This study describes the methodology to determine parameter safety boundaries that can be used to guide proper selection of thermally safe laser settings and irrigation rates during ureteroscopy with laser lithotripsy. This work provides a framework to assess the effectiveness of various strategies to control and mitigate thermal dose.

PIXUL-ChIP: Integrated high-throughput sample preparation and analytical platform for epigenetic studies

Bomsztyk, K., D. Mar, Y. Wang, O. Denisenko, C. Ware, C.D. Frazar, A. Blattler, A.D. Maxwell, B.E. MacConaghy, and T.J. Matula, "PIXUL-ChIP: Integrated high-throughput sample preparation and analytical platform for epigenetic studies," Nucleic Acids Res., 47, doi:10.1093/nar/gkz222, 2019.

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30 Mar 2019

Chromatin immunoprecipitation (ChIP) is the most widely used approach for identification of genome-associated proteins and their modifications. We have previously introduced a microplate-based ChIP platform, Matrix ChIP, where the entire ChIP procedure is done on the same plate without sample transfers. Compared to conventional ChIP protocols, the Matrix ChIP assay is faster and has increased throughput. However, even with microplate ChIP assays, sample preparation and chromatin fragmentation (which is required to map genomic locations) remains a major bottleneck. We have developed a novel technology (termed 'PIXUL') utilizing an array of ultrasound transducers for simultaneous shearing of samples in standard 96-well microplates. We integrated PIXUL with Matrix ChIP ('PIXUL-ChIP'), that allows for fast, reproducible, low-cost and high-throughput sample preparation and ChIP analysis of 96 samples (cell culture or tissues) in one day. Further, we demonstrated that chromatin prepared using PIXUL can be used in an existing ChIP-seq workflow. Thus, the high-throughput capacity of PIXUL-ChIP provides the means to carry out ChIP-qPCR or ChIP-seq experiments involving dozens of samples. Given the complexity of epigenetic processes, the use of PIXUL-ChIP will advance our understanding of these processes in health and disease, as well as facilitate screening of epigenetic drugs.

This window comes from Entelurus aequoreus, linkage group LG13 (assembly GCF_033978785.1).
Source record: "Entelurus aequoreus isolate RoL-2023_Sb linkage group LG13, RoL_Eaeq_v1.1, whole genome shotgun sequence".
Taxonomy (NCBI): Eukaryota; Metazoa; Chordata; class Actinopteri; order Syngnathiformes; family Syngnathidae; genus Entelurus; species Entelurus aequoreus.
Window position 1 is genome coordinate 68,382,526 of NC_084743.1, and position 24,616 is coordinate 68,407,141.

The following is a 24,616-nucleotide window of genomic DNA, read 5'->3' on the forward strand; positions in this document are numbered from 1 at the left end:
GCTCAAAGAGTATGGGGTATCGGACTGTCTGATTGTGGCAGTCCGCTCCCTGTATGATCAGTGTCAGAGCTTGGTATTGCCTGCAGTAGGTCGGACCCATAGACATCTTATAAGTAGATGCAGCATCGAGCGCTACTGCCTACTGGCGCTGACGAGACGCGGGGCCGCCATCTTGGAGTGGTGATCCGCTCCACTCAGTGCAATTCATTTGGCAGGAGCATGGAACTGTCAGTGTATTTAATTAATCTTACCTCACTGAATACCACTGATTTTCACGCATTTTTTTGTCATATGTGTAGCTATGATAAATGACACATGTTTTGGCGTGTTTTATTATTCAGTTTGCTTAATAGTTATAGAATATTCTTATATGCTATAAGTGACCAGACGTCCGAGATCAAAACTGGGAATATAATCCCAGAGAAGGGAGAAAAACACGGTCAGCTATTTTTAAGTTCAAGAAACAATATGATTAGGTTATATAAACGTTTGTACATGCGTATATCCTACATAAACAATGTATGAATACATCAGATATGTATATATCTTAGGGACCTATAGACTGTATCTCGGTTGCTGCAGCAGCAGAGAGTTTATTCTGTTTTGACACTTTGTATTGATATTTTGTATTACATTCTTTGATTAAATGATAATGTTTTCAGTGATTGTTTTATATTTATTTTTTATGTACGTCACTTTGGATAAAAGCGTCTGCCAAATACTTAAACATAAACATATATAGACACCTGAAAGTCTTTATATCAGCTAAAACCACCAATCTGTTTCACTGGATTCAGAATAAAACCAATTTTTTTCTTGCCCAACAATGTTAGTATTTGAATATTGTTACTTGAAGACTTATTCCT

More Publications


Device and Method to Break Urinary Stones in Pets

Record of Invention Number: 48640

Mike Bailey, Dan Leotta, Elizabeth Lynch, Brian MacConaghy, Adam Maxwell


28 May 2019

Ultrasound Stylet

Patent Number: 10,123,766

Pierre Mourad, Samuel R. Browd, Brian MacConaghy, Revathi Murthy, Nathaniel Coulson

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13 Nov 2018

A stylet (100) includes a handle assembly (102) with an indicator display (112) and a stiff wire assembly (120) extending distally from the handle assembly (102) having a non-imaging ultrasonic device on a distal end. The stylet includes a circuit assembly having one or more of a pulser (120), a transmit/receive chip (132), a bandpass filter (134), a differential amplifier (136), an ADC (138), and an MCU (140), operable to control the operation of the ultrasonic device and to receive and analyze data from the ultrasonic device to facilitate implantation of a device such as a catheter.

Time-reversal based ultrasound system for processing biological samples

Record of Invention Number: 48375

Brian MacConaghy, Adam Maxwell


10 Jul 2018

More Inventions

Acoustics Air-Sea Interaction & Remote Sensing Center for Environmental & Information Systems Center for Industrial & Medical Ultrasound Electronic & Photonic Systems Ocean Engineering Ocean Physics Polar Science Center